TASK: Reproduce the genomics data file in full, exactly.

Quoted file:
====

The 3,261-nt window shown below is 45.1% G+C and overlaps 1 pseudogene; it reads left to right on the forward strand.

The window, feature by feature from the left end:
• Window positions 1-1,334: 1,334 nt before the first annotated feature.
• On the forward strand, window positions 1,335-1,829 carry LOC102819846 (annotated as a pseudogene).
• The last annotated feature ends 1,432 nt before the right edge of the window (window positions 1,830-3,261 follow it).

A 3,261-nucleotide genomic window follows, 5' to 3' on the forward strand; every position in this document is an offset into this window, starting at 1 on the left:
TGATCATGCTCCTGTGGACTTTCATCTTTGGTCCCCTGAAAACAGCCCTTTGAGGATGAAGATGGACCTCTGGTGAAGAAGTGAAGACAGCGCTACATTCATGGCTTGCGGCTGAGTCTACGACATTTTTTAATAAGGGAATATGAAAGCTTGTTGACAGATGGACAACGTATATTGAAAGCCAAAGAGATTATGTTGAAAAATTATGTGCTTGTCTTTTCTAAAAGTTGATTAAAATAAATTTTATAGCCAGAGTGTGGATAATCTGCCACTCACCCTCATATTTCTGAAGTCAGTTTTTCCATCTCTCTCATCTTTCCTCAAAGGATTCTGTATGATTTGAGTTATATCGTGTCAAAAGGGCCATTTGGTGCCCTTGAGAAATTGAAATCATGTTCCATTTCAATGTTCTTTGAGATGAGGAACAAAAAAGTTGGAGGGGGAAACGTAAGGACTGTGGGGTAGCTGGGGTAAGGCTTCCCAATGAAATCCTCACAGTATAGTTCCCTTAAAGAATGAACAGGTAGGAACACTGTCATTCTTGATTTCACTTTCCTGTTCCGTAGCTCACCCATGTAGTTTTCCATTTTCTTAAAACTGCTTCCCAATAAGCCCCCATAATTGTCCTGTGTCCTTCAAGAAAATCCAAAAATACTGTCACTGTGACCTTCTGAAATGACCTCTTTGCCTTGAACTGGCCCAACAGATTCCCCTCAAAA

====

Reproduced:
The 3,261-nt window shown below is 45.1% G+C and overlaps 1 pseudogene; it reads left to right on the forward strand.

The window, feature by feature from the left end:
• Window positions 1-1,334: 1,334 nt before the first annotated feature.
• On the forward strand, window positions 1,335-1,829 carry LOC102819846 (annotated as a pseudogene).
• The last annotated feature ends 1,432 nt before the right edge of the window (window positions 1,830-3,261 follow it).

A 3,261-nucleotide genomic window follows, 5' to 3' on the forward strand; every position in this document is an offset into this window, starting at 1 on the left:
TGATCATGCTCCTGTGGACTTTCATCTTTGGTCCCCTGAAAACAGCCCTTTGAGGATGAAGATGGACCTCTGGTGAAGAAGTGAAGACAGCGCTACATTCATGGCTTGCGGCTGAGTCTACGACATTTTTTAATAAGGGAATATGAAAGCTTGTTGACAGATGGACAACGTATATTGAAAGCCAAAGAGATTATGTTGAAAAATTATGTGCTTGTCTTTTCTAAAAGTTGATTAAAATAAATTTTATAGCCAGAGTGTGGATAATCTGCCACTCACCCTCATATTTCTGAAGTCAGTTTTTCCATCTCTCTCATCTTTCCTCAAAGGATTCTGTATGATTTGAGTTATATCGTGTCAAAAGGGCCATTTGGTGCCCTTGAGAAATTGAAATCATGTTCCATTTCAATGTTCTTTGAGATGAGGAACAAAAAAGTTGGAGGGGGAAACGTAAGGACTGTGGGGTAGCTGGGGTAAGGCTTCCCAATGAAATCCTCACAGTATAGTTCCCTTAAAGAATGAACAGGTAGGAACACTGTCATTCTTGATTTCACTTTCCTGTTCCGTAGCTCACCCATGTAGTTTTCCATTTTCTTAAAACTGCTTCCCAATAAGCCCCCATAATTGTCCTGTGTCCTTCAAGAAAATCCAAAAATACTGTCACTGTGACCTTCTGAAATGACCTCTTTGCCTTGAACTGGCCCAACAGATTCCCCTCAAAA